An international design group has come up with a plan for a more pedestrian- and bicycle-friendly South Australian capital, Adelaide.
The ambitious new blueprint for the CBD, drawn up by Danish architect Professor Jan Gehl who has transformed pedestrian access in New York, London and Sydney, also calls for a revived retail sector and upgraded city squares.
The Labor state government, Adelaide City Council and the Integrated Design Commission engaged Gehl Architects, based in Denmark, to prepare a blueprint for Adelaide’s development over the next 20 to 30 years.
Their report recommends sweeping changes, including cutting speed limits on inner-city roads to 40km/h, taking some road space to widen footpaths and bike lanes, revitalising the city’s squares.
It also calls for connecting more roads and laneways to the main retail precinct and restricting traffic access to an “environmentally sensitive zone” in the heart of the city.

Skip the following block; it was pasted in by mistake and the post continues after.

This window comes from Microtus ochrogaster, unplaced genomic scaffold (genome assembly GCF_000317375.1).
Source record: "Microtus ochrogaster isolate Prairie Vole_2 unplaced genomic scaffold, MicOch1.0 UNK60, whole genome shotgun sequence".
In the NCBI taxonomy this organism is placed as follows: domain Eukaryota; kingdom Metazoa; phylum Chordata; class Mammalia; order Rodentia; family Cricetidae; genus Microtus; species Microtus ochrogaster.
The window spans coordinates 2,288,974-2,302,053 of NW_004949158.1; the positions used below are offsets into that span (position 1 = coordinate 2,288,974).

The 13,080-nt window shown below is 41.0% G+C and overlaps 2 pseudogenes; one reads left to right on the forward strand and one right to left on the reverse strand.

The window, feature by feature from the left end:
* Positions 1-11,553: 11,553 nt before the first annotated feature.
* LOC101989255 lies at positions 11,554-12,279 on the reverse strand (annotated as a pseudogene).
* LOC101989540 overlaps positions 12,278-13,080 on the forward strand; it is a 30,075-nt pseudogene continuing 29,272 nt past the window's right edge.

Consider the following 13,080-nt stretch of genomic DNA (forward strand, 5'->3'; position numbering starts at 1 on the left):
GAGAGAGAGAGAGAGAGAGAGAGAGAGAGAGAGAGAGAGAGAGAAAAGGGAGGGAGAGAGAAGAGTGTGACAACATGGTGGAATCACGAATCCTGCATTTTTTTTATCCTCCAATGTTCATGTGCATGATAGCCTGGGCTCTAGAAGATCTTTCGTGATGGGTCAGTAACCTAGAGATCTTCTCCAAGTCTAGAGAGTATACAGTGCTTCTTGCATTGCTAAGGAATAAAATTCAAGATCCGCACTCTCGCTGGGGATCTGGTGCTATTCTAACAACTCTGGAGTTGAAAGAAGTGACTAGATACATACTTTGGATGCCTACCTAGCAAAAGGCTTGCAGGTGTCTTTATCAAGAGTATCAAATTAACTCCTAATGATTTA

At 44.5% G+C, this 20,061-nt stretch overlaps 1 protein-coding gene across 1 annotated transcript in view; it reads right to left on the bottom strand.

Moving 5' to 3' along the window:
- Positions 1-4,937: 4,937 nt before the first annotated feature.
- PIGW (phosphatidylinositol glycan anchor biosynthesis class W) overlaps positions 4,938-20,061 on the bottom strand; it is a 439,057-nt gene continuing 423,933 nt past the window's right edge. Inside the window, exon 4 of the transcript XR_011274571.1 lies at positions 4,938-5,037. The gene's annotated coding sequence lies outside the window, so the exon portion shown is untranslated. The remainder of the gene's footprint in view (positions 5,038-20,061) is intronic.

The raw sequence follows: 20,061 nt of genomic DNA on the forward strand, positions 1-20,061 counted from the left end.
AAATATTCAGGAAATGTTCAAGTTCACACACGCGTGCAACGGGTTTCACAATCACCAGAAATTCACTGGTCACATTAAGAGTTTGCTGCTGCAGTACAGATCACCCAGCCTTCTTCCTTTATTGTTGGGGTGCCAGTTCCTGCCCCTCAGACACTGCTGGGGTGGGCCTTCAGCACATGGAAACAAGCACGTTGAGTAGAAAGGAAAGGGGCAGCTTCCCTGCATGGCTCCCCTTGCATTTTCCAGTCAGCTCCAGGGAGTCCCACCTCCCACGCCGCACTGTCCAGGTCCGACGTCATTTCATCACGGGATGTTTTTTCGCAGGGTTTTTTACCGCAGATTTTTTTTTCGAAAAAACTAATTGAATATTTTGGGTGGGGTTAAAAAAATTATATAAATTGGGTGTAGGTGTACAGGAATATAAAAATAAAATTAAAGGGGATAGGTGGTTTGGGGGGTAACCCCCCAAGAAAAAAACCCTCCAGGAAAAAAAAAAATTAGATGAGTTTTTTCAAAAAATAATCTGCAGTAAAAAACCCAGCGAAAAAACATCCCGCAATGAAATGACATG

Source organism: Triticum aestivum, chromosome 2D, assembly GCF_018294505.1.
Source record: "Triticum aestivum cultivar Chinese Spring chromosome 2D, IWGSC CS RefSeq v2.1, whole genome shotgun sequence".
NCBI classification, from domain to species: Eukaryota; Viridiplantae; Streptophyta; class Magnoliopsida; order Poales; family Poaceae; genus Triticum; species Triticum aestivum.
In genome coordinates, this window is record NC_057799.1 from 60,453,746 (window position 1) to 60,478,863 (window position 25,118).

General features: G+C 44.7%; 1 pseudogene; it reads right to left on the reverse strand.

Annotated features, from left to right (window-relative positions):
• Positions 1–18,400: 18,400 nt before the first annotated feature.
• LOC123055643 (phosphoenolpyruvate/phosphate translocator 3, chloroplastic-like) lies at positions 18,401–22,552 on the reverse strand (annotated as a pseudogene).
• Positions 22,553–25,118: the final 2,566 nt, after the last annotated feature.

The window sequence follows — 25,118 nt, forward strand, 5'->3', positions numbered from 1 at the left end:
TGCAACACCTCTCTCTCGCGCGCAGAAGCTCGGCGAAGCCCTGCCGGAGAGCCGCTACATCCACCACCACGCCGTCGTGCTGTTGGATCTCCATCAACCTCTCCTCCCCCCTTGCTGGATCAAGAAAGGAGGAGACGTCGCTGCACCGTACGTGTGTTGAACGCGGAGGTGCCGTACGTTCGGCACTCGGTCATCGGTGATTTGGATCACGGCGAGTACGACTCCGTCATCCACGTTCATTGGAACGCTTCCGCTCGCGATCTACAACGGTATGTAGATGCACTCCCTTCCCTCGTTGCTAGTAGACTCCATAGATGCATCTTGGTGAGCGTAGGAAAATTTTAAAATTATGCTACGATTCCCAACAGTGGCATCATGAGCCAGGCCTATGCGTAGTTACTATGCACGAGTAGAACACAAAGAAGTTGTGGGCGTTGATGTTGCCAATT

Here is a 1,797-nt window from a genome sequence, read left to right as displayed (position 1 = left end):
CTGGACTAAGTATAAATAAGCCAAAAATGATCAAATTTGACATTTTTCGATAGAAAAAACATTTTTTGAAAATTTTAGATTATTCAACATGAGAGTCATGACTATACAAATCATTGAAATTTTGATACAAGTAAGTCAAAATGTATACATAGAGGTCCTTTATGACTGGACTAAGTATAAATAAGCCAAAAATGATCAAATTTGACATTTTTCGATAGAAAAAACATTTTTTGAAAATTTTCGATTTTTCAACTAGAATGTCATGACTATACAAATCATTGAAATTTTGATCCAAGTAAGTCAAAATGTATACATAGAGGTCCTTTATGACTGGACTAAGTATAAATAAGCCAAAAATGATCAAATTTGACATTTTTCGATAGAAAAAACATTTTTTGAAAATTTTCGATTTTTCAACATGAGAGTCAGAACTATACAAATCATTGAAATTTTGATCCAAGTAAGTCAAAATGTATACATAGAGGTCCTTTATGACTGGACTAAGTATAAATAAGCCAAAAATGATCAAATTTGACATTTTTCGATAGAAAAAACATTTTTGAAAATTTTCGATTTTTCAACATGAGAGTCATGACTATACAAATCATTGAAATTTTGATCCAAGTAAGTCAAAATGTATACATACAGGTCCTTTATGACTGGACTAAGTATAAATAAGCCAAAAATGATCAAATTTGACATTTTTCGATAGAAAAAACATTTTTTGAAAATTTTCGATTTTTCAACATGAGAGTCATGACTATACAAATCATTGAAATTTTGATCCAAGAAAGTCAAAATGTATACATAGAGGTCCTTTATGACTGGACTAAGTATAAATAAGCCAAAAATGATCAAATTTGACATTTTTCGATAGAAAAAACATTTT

The aim is for an increase in the number of people living in central Adelaide, a greater emphasis on public transport and a better link between the city centre and the nearby River Torrens.
Gehl Architects said a new approach offered the possibility of unleashing an enormous potential for the city, both in terms of physical assets and business potential.
“This report is arguing to unleash the potential of Adelaide and to shift gear into the 21st century,” the company said.
“Another big shift is the need for stronger community engagement. The community needs to take part and take action in transforming Adelaide into a great place to live, work and play. A city for people is also a city made by people.”
Adelaide Lord Mayor Stephen Yarwood described the report as visionary and thought provoking.
“It challenges us to reinvent the city as a fantastic place for people,” he said.